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Lito's Tech Tip: Safety on the Steeps

Here are a few tips that should help already-strong skiers adapt their technique to the sort of steeper-than-usual slopes that can be found at places like Taos Ski Valley.

So few American ski resorts offer truly steep skiing that the skills involved are anything but widespread. Here are a few tips that should help already-strong skiers adapt their technique to the sort of steeper-than-usual slopes they’ll find at places like Taos Ski Valley.

First, get used to the angle before starting to turn. Do this by sideslipping in a very anticipated position, hips and shoulders turned straight down the mountain, downhill pole extended and ready, just as if you were about to turn. Sideslip straight down a few feet, then set your edges with a quick flick of your knees into the hill. Repeat this a couple of times on the very top of the steep slope you are about to ski. By doing so, your body, and your mind too, will adjust to the angle of the slope before the real action starts. When you do turn, you will have had a foretaste of the all-important control phase at the end of each turn.

Second, make your turns short, quick, and powerful. On very steep slopes, you want to bring your skis rapidly from one almost horizontal position to another one, facing the opposite way, without spending a lot of time in the middle or fall-line phase of the turn. Lingering in the fall-line on steep slopes, you’ll pick up too much speed too fast. Start your turns with a snappy, positive up motion (either bouncing up from quick edge set or actually projecting yourself upward with a strong extension of the legs), and then you’ll be able to turn your skis into the fall line very rapidly, virtually in the air. When you "land" from this rapid, initial pivoting, try to land softly; don’t jam your edges into the steep snow; instead let the skis skid or sideslip. (Over-edged skis tend to accelerate!) Then sink and steer your sideslipping skis (especially your outside ski) quickly around to the horizontal. Spend as little time as possible in the middle, or "belly," of the turn.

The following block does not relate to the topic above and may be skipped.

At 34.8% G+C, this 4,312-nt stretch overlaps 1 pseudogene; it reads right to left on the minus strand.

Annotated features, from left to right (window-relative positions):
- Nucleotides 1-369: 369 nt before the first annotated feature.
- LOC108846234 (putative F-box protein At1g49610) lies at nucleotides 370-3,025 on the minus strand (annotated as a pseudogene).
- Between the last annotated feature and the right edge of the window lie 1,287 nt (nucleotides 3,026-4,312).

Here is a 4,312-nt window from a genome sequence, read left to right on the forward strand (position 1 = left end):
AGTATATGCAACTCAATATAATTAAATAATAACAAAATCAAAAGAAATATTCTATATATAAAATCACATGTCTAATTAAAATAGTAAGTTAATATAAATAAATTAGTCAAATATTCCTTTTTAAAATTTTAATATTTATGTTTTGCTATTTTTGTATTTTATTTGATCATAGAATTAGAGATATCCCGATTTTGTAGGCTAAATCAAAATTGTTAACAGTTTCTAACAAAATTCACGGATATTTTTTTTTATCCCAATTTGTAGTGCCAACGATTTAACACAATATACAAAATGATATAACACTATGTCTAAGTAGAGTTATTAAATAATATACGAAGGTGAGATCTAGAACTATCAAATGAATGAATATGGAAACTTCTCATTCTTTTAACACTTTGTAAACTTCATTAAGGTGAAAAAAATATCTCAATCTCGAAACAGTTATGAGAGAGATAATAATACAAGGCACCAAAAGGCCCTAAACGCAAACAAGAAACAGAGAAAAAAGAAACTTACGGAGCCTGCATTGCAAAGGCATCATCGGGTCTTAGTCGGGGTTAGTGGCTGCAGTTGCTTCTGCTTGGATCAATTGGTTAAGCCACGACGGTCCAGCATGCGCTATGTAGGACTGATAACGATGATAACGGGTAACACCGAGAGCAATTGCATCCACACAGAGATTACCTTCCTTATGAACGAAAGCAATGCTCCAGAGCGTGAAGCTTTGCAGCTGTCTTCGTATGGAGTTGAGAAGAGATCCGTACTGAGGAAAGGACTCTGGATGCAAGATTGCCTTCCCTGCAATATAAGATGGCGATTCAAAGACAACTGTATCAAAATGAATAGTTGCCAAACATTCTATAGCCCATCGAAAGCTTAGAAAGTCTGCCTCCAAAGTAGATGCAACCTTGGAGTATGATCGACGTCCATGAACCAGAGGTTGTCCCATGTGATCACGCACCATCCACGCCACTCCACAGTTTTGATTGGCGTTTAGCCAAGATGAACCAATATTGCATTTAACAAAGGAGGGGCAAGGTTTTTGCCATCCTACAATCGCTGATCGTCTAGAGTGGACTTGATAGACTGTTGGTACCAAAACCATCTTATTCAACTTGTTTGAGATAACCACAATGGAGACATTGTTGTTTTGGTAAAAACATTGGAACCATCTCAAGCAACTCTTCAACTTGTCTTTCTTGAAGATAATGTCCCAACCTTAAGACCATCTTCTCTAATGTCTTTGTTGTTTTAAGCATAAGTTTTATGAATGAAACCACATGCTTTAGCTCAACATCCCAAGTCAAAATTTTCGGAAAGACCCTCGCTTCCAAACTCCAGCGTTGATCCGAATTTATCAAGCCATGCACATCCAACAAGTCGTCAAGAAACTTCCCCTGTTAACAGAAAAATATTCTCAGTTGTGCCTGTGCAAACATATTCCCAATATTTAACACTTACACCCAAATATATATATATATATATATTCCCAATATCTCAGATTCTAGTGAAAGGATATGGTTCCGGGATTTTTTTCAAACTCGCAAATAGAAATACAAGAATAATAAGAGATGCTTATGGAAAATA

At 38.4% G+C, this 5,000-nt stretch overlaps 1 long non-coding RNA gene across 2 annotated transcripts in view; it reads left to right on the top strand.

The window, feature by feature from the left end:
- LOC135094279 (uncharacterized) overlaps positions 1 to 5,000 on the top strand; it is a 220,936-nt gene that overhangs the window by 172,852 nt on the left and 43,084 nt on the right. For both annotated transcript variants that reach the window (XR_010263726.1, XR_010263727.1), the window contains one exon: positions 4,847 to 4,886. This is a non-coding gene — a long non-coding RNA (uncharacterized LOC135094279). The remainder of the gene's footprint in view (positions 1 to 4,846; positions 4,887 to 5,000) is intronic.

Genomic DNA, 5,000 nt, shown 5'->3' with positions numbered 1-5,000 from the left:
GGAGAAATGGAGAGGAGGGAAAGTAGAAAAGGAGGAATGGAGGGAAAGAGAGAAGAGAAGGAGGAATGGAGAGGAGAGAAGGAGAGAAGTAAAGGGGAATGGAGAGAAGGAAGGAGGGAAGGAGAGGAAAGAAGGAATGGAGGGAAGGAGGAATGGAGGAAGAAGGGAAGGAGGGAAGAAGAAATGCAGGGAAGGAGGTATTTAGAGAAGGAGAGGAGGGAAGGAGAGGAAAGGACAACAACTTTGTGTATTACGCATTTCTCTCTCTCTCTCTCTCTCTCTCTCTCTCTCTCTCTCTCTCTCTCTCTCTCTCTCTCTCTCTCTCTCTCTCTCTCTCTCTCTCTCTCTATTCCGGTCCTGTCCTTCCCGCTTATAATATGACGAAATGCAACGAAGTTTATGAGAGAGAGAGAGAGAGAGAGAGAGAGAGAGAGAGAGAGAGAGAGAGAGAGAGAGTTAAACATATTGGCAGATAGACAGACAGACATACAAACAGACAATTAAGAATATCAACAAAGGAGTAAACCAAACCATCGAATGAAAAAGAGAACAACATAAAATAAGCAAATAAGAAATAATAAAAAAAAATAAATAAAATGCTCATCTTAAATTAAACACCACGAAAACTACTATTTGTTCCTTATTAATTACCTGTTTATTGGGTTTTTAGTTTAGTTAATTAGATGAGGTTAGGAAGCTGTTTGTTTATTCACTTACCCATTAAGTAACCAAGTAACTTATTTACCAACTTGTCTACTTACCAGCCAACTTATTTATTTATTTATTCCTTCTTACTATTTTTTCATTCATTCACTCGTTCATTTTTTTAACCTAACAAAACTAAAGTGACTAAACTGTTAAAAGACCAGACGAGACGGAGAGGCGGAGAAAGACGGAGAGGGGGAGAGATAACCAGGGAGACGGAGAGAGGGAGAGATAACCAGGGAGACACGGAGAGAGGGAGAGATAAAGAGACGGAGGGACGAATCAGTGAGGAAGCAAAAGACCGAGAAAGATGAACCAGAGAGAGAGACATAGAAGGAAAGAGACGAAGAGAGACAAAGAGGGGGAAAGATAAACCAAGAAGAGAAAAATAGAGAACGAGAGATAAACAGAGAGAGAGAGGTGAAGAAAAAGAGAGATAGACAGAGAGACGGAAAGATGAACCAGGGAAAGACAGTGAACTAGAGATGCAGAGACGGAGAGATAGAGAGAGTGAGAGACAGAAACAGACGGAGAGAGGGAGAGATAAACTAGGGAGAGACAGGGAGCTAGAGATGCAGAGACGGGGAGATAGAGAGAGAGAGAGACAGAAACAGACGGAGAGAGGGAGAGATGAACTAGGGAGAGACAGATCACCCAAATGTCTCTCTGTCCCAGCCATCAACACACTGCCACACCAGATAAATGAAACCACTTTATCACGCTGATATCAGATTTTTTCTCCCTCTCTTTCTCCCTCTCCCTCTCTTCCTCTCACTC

And finally, once you start turning, keep turning. Things get out of hand only when you freeze or hesitate between turns. Continuous short turns are the recipe for control on very steep slopes. To eliminate any hesitation, keep reaching your outside/downhill pole straight down the hill--even a little farther down than you usually do, to help balance your body over the downhill ski. Plant that pole without hesitation and you’ll find that this triggers the next turn without hesitation. Just as with super bumps, if your hand and pole are late, then you’ll be late.

One last piece of advice: Find a practice slope that is very steep but neither long nor dangerous (i.e., no obstacles to fall into), on which to practice these extra-quick, extra-short turns. The top of Stauffenberg is no place to start trying to shorten your turns. You don’t need much vertical to practice on: three or four turns will do. Take a deep breath, and go.